Xenograft in vivo tumorigenesis analysis
Five million MCF7, MCF7-HTR, or MCF7 cells (obtained from ATCC) expressing MnSODK68WT, MnSODK68R or MnSODK68Q were injected into Foxn1nu athymic nude mice (Jackson Laboratory) that were 6-weeks-old (through a protocol that was approved by the Institutional Animal Care and Use Committee (IACUC) and complied with related animal research ethical regulations). Tumor sizes were examined using a Vernier caliper every 2–3 days, and the volumes were calculated using V = 1/2 × W2 × L. When the sizes of tumors reached an average of 1000 mm3, the mice were sacrificed, and the tumors were collected for weight and size analysis.
TetOn inducible system for MCF-HTR MnSODK68R xenografts
MCF7-HTR cells were infected with pLenti-CMV-IE-Tet-On Advanced-IRES2-ZsGreen1-P2A-Puro plasmid (Clontech, Mountain View, CA, modified by Bioinnovatise, Inc., Baltimore, MD) and selected under puromycin (1 μg/mL) and for green color (MCF7-HTR TetOn). Subsequently, MCF7-HTR TetOn cells were infected with pLenti-SV40 promotor-HygroR-SV40 poly(A)/pTreDual2MnSODK68R-mCherry (MCF7-HTR TetOn MnSODK68R; Clontech, Inc.) and were selected for mCherry and with hygromycin (50 μg/mL). To confirm the activation of the TetOn system, 1 μg/mL of doxycycline (Acros Organics, New Jersey) was added and after 24 h, expression was verified by the presence of mCherry, and fluorescent images were taken. Western blots for were used to validate that expression of MnSODK68R was activated. Eight-week-old nude mice (Jackson Labs) were injected with 5 × 106 MCF7-HTR TetOn MnSODK68R cells into the right hind flank at the time of tamoxifen pellet placement (5 mg pellet, Innovative Research of America, Sarasota, FL). The experimental group was given feed containing doxycycline (625 ppm, Envigo Teklad Diets, Madison, WI); the control group remained on standard feed provided by Northwestern’s Animal Facility. Feed was changed every three days for the duration of the experiment. Tumors were measured every other day, and at the end of the experiment, tumors were removed for analysis through a protocol that was approved by the Institutional Animal Care and Use Committee (IACUC) and complied with related animal research ethical regulations.
Immunohistochemistry staining and analysis
Breast cancer tissue array slides (Biomax) were immersed twice in 100% xylene (Sigma) for 5 min and 100% ethanol (Sigma) for 5 min. Slides were sequentially immersed with 95%, 80 and 50% ethanol for 5 min before immersion in water and fixation in 95 mL of 95% ethanol and 5 mL of 37% formaldehyde for 2 min. Slides were then treated with 1% Triton X-100 in 1x PBS (Corning) for 20 min, washed three times in 1x PBS for 5 min, and quenched in 0.3% H2O2 in 1x PBS for 20 min. Slides were blocked with 10% donkey serum (Sigma), 1% bovine serum albumin (BSA; Sigma) and 0.3% Triton X-100 (Sigma) in 1x PBS for 2 h before treatment with an anti-MnSOD-K68-Ac antibody (1:250 dilution, Abcam #ab137037) for 48 h at 4 °C. These slides were subsequently incubated at room temperature for 1 h before being washed three times with 1x PBS for 5 min. Rabbit secondary antibody (1:200 dilution, A0545, Sigma) was diluted in antibody solution and applied to slides for 1 h before being washed three times with 1x PBS for 5 min each. The slides were treated with VECTASTAIN ABC kit (Vector Laboratories) for 45 min following the manufacturer’s protocol to detect avidin/biotinylated enzyme complexes. Slides were treated using the DAB peroxidase substrate kit (Vector Laboratories), per the manufacturer’s protocol, and stained in hematoxylin (Sigma) for 10 min. Then slides were destained with 100 mL of 70% ethanol and 1 mL of 37% hydrochloric acid before dehydration. The intensities were quantified using HistoQuest software (Tissuegnostics).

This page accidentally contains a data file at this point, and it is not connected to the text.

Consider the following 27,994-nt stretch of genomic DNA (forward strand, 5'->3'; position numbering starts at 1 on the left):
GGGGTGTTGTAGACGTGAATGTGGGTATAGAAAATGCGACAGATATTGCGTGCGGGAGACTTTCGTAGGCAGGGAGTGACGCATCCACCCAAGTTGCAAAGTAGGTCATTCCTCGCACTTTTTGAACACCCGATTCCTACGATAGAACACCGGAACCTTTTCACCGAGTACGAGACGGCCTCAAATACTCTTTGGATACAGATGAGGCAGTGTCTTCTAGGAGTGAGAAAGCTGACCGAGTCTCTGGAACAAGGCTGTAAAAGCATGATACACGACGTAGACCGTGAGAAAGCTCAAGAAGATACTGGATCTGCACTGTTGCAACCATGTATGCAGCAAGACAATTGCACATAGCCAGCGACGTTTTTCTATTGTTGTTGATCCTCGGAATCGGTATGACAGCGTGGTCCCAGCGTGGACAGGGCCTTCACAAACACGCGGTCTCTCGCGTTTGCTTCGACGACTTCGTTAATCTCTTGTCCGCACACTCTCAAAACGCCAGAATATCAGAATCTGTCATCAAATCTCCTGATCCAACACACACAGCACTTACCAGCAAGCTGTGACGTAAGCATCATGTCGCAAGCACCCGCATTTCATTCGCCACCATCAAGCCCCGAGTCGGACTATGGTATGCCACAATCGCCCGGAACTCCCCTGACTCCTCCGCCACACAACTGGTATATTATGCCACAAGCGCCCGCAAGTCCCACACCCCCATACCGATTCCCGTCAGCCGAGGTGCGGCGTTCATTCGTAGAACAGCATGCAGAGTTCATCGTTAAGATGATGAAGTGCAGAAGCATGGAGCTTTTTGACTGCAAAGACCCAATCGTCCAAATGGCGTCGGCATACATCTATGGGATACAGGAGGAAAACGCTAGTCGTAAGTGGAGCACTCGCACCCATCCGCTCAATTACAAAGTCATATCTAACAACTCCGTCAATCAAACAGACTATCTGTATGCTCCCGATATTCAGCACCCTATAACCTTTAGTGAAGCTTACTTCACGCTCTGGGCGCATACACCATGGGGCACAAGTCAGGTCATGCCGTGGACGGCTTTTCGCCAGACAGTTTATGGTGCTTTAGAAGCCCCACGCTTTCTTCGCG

Peroxidase activity assay
One-million cells expressing Flag-tagged MnSODWT, MnSODK68R, and MnSODK68Q were lysed for 30 min in 25 mM Tris-HCl pH 7.4, 150 mM NaCl, 1 mM EDTA, 0.1% NP-40, 5% glycerol, protease inhibitors (BioTool) and TSA (Trichostatin A, Sigma). Lysates were quantified with the Bradford assay (BioRad) and IPed using anti-Flag antibody (Sigma). The peroxidase enzymatic activities of these IPed proteins were determined by using pyrogallol as the substrate. In the reaction mix, the final concentrations were 14 mM potassium phosphate (Sigma), 0.027% (v/v) hydrogen peroxide (Sigma), and 0.5% (w/v) pyrogallol (Sigma). The plate was tapped to mix the sample and reaction reagent, incubated for 10 min at room temperature, and then read at OD 420 nm. The increase in A420 was recorded every 3 min. The ΔA420/20s was obtained using the maximum linear rate or 0.5-min interval for all the test samples and blanks. The peroxidase activity was calculated using this equation: Units/mL = [(ΔA420/20 s Test Sample – ΔA420/20 s Blank) (reaction volume) (dilution factor)]/[(12)(0.1)]. The methods for the bacterial expression and mammalian systems that was used for the peroxidase assays is in the Supplementary Information section.
One-million cells at 70–80% confluency were lysed in 1.34 mM diethylenetriaminepenta-acetic acid (DETAPAC, Sigma) and dissolved in 143 mM sodium phosphate (Sigma). Then 6.3 mM EDTA (Sigma) and 5% 5-sulfosalicylic acid (Sigma) were added to the lysates. Fifty microliters of lysate were mixed with 700 μL 0.298 mM NADPH (Sigma) dissolved in sodium phosphate buffer, 100 μL 6 mM 5,5’-dithio-bis-2-nitrobenzoic acid (DTNB, Sigma) in sodium phosphate buffer, 100 μL water, and 50 μL 0.023 U/μL glutathione reductase (GR) dissolved in water (Sigma). Kinetic absorbance was read at 412 nm every 15 s for 2.5 min using an xMark™ microplate absorbance spectrophotometer (BioRad), and the rates were compared to a standard curve. Tumors were lysed in DETAPAC buffer before being assayed, and protein concentrations were measured for standardization of GSH levels that were normalized using the BCA method.